Courtesy of Cornell University

Richard Gillilan, MacCHESS staff scientist, loads a biological sample in preparation for X-rays.

October 8, 2019

Cornell High Energy Synchrotron Source Receives $7.1 Million Grant from Air Force

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Underneath Schoellkopf Field, academics from around the world gather to work in one of Cornell’s most unique research facilities — a facility that just received a $7.1 million grant from the United States Air Force.

The Cornell High Energy Synchrotron Source is a facility in which particles travel at the speed of light, emitting X-ray beams that allow researchers to view objects in never-before-seen ways.

CHESS will use The Air Force Research Lab’s grant to create the Material Solutions Network, a new materials research subfacility that will “provide dedicated access to two new X-ray beamlines at CHESS for Air Force and other Department of Defense materials researchers, and original equipment manufacturers,” according to the University.

The main facility was built from 1978 to 1980, when Prof. Robert Wilson, physics, found an innovative way to build the most powerful particle accelerator at the time. The facility was constructed under the main athletic field because of the ideal soil located there, and because the layer of earth provided for extra protection from the radiation.

Professors and researchers both from Cornell and around the world apply to use the facility to conduct revolutionary research, ranging from observing the deformation of metals under high-pressure situations to X-raying historical paintings to find the types of paints that were used to make them.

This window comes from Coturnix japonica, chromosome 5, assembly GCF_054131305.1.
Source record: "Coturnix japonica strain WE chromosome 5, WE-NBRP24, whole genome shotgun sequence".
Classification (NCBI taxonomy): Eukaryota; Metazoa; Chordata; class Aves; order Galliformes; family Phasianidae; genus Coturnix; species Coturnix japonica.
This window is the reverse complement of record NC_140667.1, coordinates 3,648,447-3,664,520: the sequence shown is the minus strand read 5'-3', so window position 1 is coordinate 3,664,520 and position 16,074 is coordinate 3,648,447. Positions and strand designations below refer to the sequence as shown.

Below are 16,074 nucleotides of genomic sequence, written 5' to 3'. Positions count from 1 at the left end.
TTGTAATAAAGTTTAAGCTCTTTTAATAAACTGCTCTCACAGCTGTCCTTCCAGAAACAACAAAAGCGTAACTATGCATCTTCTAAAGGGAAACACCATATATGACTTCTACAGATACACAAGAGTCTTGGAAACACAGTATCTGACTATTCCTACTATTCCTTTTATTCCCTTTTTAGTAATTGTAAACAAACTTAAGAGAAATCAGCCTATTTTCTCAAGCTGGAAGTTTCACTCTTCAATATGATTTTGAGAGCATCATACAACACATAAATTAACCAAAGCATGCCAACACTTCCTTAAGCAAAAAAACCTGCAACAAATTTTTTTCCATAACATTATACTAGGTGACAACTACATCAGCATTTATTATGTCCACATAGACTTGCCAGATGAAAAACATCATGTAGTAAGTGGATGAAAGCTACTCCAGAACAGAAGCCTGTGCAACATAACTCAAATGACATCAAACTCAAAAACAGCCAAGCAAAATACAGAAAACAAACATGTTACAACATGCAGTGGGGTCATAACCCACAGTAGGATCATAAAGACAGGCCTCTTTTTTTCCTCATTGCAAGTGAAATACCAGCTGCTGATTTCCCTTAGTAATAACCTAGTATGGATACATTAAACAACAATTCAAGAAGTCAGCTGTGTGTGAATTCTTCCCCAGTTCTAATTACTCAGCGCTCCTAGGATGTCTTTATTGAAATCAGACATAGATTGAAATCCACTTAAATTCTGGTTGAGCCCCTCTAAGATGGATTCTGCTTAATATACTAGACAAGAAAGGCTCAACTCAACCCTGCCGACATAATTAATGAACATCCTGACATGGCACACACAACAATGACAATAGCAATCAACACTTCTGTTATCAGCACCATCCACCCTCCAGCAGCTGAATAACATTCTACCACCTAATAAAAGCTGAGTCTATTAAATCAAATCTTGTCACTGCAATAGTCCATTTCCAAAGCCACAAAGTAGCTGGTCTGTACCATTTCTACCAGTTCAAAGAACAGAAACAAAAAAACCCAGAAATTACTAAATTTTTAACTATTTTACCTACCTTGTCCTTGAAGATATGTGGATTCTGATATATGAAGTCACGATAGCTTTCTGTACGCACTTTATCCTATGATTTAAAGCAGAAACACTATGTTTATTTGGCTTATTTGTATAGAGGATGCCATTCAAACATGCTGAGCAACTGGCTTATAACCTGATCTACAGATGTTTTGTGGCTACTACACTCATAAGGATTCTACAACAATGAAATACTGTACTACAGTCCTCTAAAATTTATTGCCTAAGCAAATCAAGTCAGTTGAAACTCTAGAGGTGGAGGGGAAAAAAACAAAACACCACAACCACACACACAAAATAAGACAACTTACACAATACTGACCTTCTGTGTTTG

Prof. Matthew Miller, mechanical and aerospace engineering, associate director of CHESS and principal investigator for the Material Solutions Network, spoke with The Sun about the benefits of CHESS to the Cornell community, the applications of the research that is conducted at CHESS and why CHESS received the grant.

“CHESS is the only facility of its kind that is on a central campus,” Miller said, which provides a “real opportunity for Cornell faculty, and particularly, Cornell students.” He mentioned that research is conducted year-round at CHESS, and that there are also research programs over the summer for undergraduates from universities across the country. At any given time, Miller estimated that 30 to 40 undergraduate students are working at CHESS.

Miller also elaborated on who the facility serves and what types of research it is used for: Users can come in from anywhere from two days to a week, collect their data, and then the facility can be used by another group. This process allows CHESS to “serve X-ray users from around the world,” Miller said.

There are only five other sources in the world that produce the same type of X-rays as CHESS, and only one other in the United States — the Advanced Photon Source in Illinois. This is one of the aspects that makes CHESS so unique, and one of the draws for the Air Force’s funding.

The Air Force has funded research at CHESS for the past 10 years, just recently providing $8 million as a part of the 2019 fiscal year defense appropriations bill. However, this is the first time that the lab will shell out directly for the construction of a new research subfacility.

According to Miller, CHESS is “the kind of facility that makes Cornell such a unique place.”